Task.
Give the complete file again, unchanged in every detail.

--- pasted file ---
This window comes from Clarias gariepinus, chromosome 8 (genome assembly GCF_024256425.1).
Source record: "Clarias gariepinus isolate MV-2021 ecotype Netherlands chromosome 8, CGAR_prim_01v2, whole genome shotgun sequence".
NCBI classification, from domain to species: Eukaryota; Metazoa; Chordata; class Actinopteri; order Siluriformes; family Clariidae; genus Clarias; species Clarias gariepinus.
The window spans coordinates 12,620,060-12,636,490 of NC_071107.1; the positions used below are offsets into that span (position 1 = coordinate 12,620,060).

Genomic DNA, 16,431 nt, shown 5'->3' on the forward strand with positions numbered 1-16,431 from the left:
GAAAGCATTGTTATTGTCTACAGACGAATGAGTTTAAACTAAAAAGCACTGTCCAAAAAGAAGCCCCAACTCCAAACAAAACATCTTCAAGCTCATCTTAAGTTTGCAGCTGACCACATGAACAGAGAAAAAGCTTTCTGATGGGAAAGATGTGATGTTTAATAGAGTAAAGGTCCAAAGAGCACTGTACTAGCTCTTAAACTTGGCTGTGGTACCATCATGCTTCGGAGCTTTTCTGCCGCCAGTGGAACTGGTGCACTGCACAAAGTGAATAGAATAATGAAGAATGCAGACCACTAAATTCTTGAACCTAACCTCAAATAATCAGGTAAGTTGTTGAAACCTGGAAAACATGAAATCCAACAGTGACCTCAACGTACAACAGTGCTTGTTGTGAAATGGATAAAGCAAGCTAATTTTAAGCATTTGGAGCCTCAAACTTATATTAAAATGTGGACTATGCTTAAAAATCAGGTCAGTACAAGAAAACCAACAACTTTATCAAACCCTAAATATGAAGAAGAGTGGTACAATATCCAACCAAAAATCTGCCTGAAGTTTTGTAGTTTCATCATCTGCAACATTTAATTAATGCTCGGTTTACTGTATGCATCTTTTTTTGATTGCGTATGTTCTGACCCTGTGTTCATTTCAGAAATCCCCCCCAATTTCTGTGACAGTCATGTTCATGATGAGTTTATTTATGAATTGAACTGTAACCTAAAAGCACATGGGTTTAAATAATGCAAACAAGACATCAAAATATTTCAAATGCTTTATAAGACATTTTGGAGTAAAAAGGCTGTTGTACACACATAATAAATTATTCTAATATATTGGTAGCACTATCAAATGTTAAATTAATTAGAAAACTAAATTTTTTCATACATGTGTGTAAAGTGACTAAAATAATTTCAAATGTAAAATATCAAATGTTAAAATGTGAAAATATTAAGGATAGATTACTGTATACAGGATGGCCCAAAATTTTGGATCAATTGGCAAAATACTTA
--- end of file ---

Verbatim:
This window comes from Clarias gariepinus, chromosome 8 (genome assembly GCF_024256425.1).
Source record: "Clarias gariepinus isolate MV-2021 ecotype Netherlands chromosome 8, CGAR_prim_01v2, whole genome shotgun sequence".
NCBI classification, from domain to species: Eukaryota; Metazoa; Chordata; class Actinopteri; order Siluriformes; family Clariidae; genus Clarias; species Clarias gariepinus.
The window spans coordinates 12,620,060-12,636,490 of NC_071107.1; the positions used below are offsets into that span (position 1 = coordinate 12,620,060).

Genomic DNA, 16,431 nt, shown 5'->3' on the forward strand with positions numbered 1-16,431 from the left:
GAAAGCATTGTTATTGTCTACAGACGAATGAGTTTAAACTAAAAAGCACTGTCCAAAAAGAAGCCCCAACTCCAAACAAAACATCTTCAAGCTCATCTTAAGTTTGCAGCTGACCACATGAACAGAGAAAAAGCTTTCTGATGGGAAAGATGTGATGTTTAATAGAGTAAAGGTCCAAAGAGCACTGTACTAGCTCTTAAACTTGGCTGTGGTACCATCATGCTTCGGAGCTTTTCTGCCGCCAGTGGAACTGGTGCACTGCACAAAGTGAATAGAATAATGAAGAATGCAGACCACTAAATTCTTGAACCTAACCTCAAATAATCAGGTAAGTTGTTGAAACCTGGAAAACATGAAATCCAACAGTGACCTCAACGTACAACAGTGCTTGTTGTGAAATGGATAAAGCAAGCTAATTTTAAGCATTTGGAGCCTCAAACTTATATTAAAATGTGGACTATGCTTAAAAATCAGGTCAGTACAAGAAAACCAACAACTTTATCAAACCCTAAATATGAAGAAGAGTGGTACAATATCCAACCAAAAATCTGCCTGAAGTTTTGTAGTTTCATCATCTGCAACATTTAATTAATGCTCGGTTTACTGTATGCATCTTTTTTTGATTGCGTATGTTCTGACCCTGTGTTCATTTCAGAAATCCCCCCCAATTTCTGTGACAGTCATGTTCATGATGAGTTTATTTATGAATTGAACTGTAACCTAAAAGCACATGGGTTTAAATAATGCAAACAAGACATCAAAATATTTCAAATGCTTTATAAGACATTTTGGAGTAAAAAGGCTGTTGTACACACATAATAAATTATTCTAATATATTGGTAGCACTATCAAATGTTAAATTAATTAGAAAACTAAATTTTTTCATACATGTGTGTAAAGTGACTAAAATAATTTCAAATGTAAAATATCAAATGTTAAAATGTGAAAATATTAAGGATAGATTACTGTATACAGGATGGCCCAAAATTTTGGATCAATTGGCAAAATACTTA